Signs and Symptoms of Khat Abuse
Khat is an intoxicating plant that grows in the Horn of Africa countries of Ethiopia, Kenya and Somalia, and nearby countries Yemen, Madagascar and Afghanistan. In this area, social usage by men is widespread. Few women use the drug.
Cathinone, the drug contained in the leaves, causes alertness, euphoria, and increased sociability. It is common for men to gather in the hot afternoons and chew the leaves as they drink tea and talk.
Shipments to Emigrant Populations
In countries where there are dense populations of emigrants from these countries, it is likely that shipments of khat will be found. The UK has a large population and thus sees very large shipments passing through its airports. In 2011, it was estimated that 3,000 tons of khat entered the UK for abuse by Somali living there. Because the channels for transport of khat through UK airports are so well established, the country also serves as a transshipment point for the leaves headed for the US.
The Netherlands and France are also seeing higher seizures of this drug. It is illegal in most European and African countries, and in 2013 it was declared illegal in the UK.
Signs and Symptoms of Khat Use
Those using khat may manifest these symptoms:
- Lack of appetite
- Artificially heightened mood
- Sense of well-being
Heavy, frequent use can result in:
- Short psychotic episodes
Because of the slow rate at which chewed the leaves releases the drug, these severe symptoms are somewhat rare. The drug is addictive, however, so a person may not be able to stop his chronic use, even if there is harm occurring.
After the Khat High Wears off
As a person comes down off the drug, the symptoms are decidedly unpleasant.
These signs of khat withdrawal include:
- Emotional ups and downs
- Inability to sleep
- Inability to focus
If he tries to stop using the drug, the user is likely to experience depression, nightmares, shakiness, and brief hallucinations.
Recovery from Khat Addiction
As with addiction to any substance, the user will generally suffer some deterioration in their moral character, as the drug must be obtained as a priority over other concerns in life. One’s family usually suffers, as does one’s self-respect and confidence. Returning to sobriety requires that one have a way to restore one’s self-esteem and find new moral guidelines. Through repeated practice, these guidelines can help one learn to walk a sober path after leaving a life of drug abuse.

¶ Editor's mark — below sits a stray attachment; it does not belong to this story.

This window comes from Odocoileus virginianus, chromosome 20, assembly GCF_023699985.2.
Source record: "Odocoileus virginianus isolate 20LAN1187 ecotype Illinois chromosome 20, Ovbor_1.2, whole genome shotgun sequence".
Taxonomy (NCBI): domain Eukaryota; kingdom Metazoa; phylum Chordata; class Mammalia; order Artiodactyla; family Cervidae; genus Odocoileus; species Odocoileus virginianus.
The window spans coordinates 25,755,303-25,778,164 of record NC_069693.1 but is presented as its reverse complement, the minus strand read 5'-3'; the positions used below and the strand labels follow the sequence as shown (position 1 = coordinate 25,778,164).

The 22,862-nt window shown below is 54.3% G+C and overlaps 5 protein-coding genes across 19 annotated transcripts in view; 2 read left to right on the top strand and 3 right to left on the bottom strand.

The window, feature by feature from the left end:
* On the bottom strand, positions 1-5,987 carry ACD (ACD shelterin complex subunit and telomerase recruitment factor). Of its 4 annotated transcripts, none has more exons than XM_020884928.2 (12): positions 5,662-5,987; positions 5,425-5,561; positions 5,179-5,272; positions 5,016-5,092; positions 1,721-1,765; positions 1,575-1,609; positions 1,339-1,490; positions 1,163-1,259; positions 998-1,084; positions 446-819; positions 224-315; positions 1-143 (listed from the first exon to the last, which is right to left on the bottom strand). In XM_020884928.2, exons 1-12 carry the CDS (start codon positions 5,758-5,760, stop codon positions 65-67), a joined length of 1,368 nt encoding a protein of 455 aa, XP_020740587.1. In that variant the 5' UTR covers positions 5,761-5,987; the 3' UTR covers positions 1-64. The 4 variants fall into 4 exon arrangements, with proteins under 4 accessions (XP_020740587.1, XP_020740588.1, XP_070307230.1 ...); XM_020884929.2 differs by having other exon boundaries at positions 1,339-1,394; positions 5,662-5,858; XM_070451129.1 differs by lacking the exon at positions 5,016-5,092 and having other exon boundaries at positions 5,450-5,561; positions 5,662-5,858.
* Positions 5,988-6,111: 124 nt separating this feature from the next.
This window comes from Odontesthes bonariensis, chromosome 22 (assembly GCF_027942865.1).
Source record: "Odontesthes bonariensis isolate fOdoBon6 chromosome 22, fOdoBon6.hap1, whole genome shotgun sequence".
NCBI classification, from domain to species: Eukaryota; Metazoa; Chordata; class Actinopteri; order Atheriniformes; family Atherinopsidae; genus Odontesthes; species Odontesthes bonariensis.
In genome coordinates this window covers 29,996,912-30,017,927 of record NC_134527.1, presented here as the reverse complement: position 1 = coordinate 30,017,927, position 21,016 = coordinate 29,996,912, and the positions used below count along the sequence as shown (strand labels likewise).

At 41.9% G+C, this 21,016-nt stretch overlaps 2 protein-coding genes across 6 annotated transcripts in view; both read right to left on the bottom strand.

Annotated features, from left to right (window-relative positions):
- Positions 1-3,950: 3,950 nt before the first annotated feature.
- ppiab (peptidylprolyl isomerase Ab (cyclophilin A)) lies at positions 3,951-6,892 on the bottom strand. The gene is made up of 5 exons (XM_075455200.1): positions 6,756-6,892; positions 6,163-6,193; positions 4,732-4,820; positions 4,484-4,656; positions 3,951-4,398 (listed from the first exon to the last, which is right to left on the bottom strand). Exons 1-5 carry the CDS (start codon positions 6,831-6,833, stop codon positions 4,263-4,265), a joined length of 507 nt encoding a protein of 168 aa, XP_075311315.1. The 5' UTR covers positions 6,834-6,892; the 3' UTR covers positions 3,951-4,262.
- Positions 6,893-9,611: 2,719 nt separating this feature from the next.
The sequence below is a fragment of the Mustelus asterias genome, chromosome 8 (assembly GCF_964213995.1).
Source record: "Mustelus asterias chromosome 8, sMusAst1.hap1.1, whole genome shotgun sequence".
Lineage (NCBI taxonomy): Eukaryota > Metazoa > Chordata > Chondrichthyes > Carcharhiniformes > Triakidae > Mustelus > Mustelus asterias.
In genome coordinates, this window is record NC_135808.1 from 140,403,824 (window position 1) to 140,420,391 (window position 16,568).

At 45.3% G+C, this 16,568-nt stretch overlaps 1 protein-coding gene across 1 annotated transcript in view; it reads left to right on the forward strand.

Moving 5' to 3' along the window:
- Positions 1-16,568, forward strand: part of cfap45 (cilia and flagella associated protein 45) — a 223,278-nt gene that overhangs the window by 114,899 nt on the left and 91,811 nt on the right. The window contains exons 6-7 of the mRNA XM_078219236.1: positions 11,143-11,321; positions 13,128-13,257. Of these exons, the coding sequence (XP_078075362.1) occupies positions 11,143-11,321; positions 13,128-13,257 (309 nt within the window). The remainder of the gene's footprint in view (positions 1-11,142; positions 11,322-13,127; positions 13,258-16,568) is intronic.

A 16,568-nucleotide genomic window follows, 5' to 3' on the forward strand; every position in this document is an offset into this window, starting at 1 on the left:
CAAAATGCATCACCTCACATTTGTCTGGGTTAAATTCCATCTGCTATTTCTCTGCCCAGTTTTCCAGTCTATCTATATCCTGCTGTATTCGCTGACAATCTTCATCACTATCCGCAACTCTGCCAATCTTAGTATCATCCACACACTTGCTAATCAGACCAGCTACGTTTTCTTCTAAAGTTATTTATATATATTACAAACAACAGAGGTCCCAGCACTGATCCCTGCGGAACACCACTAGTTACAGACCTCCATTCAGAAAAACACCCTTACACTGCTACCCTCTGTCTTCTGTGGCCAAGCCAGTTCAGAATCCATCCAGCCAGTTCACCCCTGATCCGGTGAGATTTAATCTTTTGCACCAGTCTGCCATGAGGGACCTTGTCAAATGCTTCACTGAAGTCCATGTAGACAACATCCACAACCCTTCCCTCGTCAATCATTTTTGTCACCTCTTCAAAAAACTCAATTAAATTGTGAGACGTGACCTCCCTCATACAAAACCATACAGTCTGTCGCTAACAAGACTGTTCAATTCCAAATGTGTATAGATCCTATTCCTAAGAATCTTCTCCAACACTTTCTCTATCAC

At Narconon drug and alcohol rehab centers around the world, addictions like a khat addiction are resolved every day, without the use of any substitute drugs in the treatment plan. This is a ten to twelve-week program that focuses on detoxification, brightening one’s perceptions and regaining life skills—each of these points repairs a particular type of damage that is done by addiction.
Whether it is alcohol or marijuana, crack cocaine or methamphetamine, heroin or pain pills that have done the damage, it is possible to recover from the incessant cravings that make sobriety a minute-by-minute challenge. This is the province of the Narconon New Life Detoxification, one phase of the overall recovery. Through the use of a dry-heat sauna, a strict regimen of nutritional supplements and moderate daily exercise, old, toxic drug residues that were stored deep in fatty tissue are flushed out. Those completing this step talk about their improved outlooks and how much lower their physical cravings are. Some people even say they are gone, along with the dreams of using drugs that tortured them every night.
Then a person can focus on learning the skills he (or she) will need to walk a sober path in the future. A series of life skills courses follow the detox, teaching an understanding of the skills first, followed by practical application to life. The result is that not only are the skills learned for future use, but the person has a chance to repair broken relationships and recover his own self-respect.
Learn how the Narconon program can enable you to recover a loved one who has become addicted to khat or any drug.
See also Effects of Khat